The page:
GRAND RAPIDS, Mich. — Jurors returned to court to ask a question Monday but offered no verdict during the first day of deliberations in the trial of four men accused of conspiring to kidnap Michigan Gov. Gretchen Whitmer.
U.S. District Judge Robert Jonker told jurors to "find a good distraction," maybe the NCAA men's basketball championship, and return Tuesday "ready to engage, fresh."
Adam Fox, Barry Croft Jr., Daniel Harris and Brandon Caserta are charged with a kidnapping conspiracy. Three men also face additional charges, including conspiracy to use a weapon of mass destruction, namely an explosive.
The jury asked the judge for a definition of "weapon" at mid-afternoon Monday, but otherwise gave no indication of the progress of deliberations.
"Something that can be used to injure, kill or destroy someone or something," Jonker said after consulting with prosecutors and defense lawyers. "So if that helps — I hope — great. If it doesn't, just let us know."
The trial has lasted 16 days, including 13 days of testimony. The jury heard hours of closing arguments and instructions Friday.
Jonker last week told jurors that the men could be convicted of conspiracy, even if a kidnapping did not occur in fall 2020.
A key factor, if the jury finds it, would be a "mutual understanding either spoken or unspoken" between two or more people in the group, the judge said.
Prosecutors said the plot was simmering for months, leavened by anti-government extremism and anger over Whitmer's COVID-19 restrictions. With undercover FBI agents and informants embedded in the group, the men trained with a crudely built "shoot house" to replicate her vacation home, prosecutors allege.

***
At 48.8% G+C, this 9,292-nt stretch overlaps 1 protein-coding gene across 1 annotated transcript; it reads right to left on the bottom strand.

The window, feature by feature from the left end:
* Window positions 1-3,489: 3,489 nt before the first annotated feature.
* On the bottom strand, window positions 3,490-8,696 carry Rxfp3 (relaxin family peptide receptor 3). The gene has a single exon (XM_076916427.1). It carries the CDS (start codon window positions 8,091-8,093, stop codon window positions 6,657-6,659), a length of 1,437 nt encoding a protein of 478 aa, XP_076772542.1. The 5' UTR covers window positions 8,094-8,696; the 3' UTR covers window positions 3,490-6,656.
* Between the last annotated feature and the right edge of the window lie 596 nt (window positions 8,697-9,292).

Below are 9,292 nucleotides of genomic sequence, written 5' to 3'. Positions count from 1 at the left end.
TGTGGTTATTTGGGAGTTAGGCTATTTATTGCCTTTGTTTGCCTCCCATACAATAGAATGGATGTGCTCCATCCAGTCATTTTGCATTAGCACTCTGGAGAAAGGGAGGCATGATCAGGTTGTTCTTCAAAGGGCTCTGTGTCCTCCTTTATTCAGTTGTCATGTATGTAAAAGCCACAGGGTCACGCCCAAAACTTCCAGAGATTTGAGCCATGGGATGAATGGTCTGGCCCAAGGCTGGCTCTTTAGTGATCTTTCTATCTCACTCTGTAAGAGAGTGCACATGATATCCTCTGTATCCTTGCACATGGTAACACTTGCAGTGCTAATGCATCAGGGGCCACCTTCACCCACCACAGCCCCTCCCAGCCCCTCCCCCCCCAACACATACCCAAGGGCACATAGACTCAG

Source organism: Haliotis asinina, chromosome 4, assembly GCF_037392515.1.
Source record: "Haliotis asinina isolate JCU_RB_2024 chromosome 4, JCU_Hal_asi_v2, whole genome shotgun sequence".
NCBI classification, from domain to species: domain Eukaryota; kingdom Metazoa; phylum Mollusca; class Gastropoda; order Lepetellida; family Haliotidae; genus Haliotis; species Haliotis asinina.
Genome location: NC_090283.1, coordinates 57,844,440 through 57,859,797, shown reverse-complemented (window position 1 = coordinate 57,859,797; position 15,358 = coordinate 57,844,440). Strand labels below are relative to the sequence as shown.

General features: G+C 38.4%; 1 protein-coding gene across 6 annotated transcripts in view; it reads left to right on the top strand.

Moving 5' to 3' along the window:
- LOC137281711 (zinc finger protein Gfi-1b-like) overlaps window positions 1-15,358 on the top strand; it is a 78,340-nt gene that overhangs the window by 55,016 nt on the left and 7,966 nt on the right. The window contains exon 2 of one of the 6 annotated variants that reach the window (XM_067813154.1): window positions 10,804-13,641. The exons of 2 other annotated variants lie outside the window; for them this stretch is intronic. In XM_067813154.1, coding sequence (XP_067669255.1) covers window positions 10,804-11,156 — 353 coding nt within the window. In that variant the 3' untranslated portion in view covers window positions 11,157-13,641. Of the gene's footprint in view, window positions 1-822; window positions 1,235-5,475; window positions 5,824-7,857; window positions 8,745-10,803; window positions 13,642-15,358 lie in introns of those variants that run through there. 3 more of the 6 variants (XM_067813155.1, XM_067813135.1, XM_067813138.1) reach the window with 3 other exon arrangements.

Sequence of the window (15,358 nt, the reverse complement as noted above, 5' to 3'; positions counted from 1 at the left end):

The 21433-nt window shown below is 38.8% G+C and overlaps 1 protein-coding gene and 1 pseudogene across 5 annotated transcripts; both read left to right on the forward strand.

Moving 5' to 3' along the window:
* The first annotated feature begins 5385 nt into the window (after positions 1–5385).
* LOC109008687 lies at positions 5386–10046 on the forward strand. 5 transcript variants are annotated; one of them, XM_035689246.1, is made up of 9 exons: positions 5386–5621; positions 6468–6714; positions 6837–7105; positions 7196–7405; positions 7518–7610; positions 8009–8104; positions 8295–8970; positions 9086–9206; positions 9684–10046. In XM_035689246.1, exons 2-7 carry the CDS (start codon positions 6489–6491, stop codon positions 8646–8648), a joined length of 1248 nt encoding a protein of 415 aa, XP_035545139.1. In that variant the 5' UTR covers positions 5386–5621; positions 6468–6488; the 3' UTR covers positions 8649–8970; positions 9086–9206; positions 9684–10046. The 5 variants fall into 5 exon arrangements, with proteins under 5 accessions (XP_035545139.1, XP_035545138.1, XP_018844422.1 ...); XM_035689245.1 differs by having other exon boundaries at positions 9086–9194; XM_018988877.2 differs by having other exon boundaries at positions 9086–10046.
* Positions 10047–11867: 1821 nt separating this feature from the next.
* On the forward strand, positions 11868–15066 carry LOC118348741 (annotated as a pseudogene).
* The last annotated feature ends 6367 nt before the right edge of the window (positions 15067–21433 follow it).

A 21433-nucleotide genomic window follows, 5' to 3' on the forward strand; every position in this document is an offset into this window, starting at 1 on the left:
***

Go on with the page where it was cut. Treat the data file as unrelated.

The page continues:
There is no dispute that the alleged leaders, Fox and Croft, traveled to Elk Rapids, Michigan, to scout the governor's property and a nearby bridge that same weekend in September 2020.
Ty Garbin and Kaleb Franks, who pleaded guilty and testified against the four men, were on the same road trip, along with covert investigators.
Garbin said the goal was to get Whitmer before the fall election and create enough chaos to create a civil war and stop Joe Biden from winning the presidency. Much of the government's case came from secretly recorded conversations, group messages and social media posts.
"You heard them in their own voices over and over again," Assistant U.S. Attorney Nils Kessler told jurors, "talking about kidnapping her, murdering her, blowing up bridges and people and anybody who could get in their way. And it wasn't just talk."
The men were arrested in October 2020.
Defense lawyers, especially those representing Fox and Croft, attacked the government's investigation and the use of a crucial informant, Dan Chappel. They claimed Chappel was the real leader, taking direction from the FBI and keeping the group on edge while recording them for months.
"Dan Chappel makes everything happen," attorney Christopher Gibbons said in his closing remarks.
Attorney Joshua Blanchard repeatedly called the scheme "smoke and mirrors."
"There was no plan. There was no agreement," he said.
Croft is from Bear, Delaware, while the others are from Michigan.
Whitmer, a Democrat, rarely talks publicly about the plot, though she referred to "surprises" during her term that seemed like "something out of fiction" when she filed for reelection on March 17.
She has blamed former President Donald Trump for fomenting anger over coronavirus restrictions and refusing to condemn right-wing extremists like those charged in the case.
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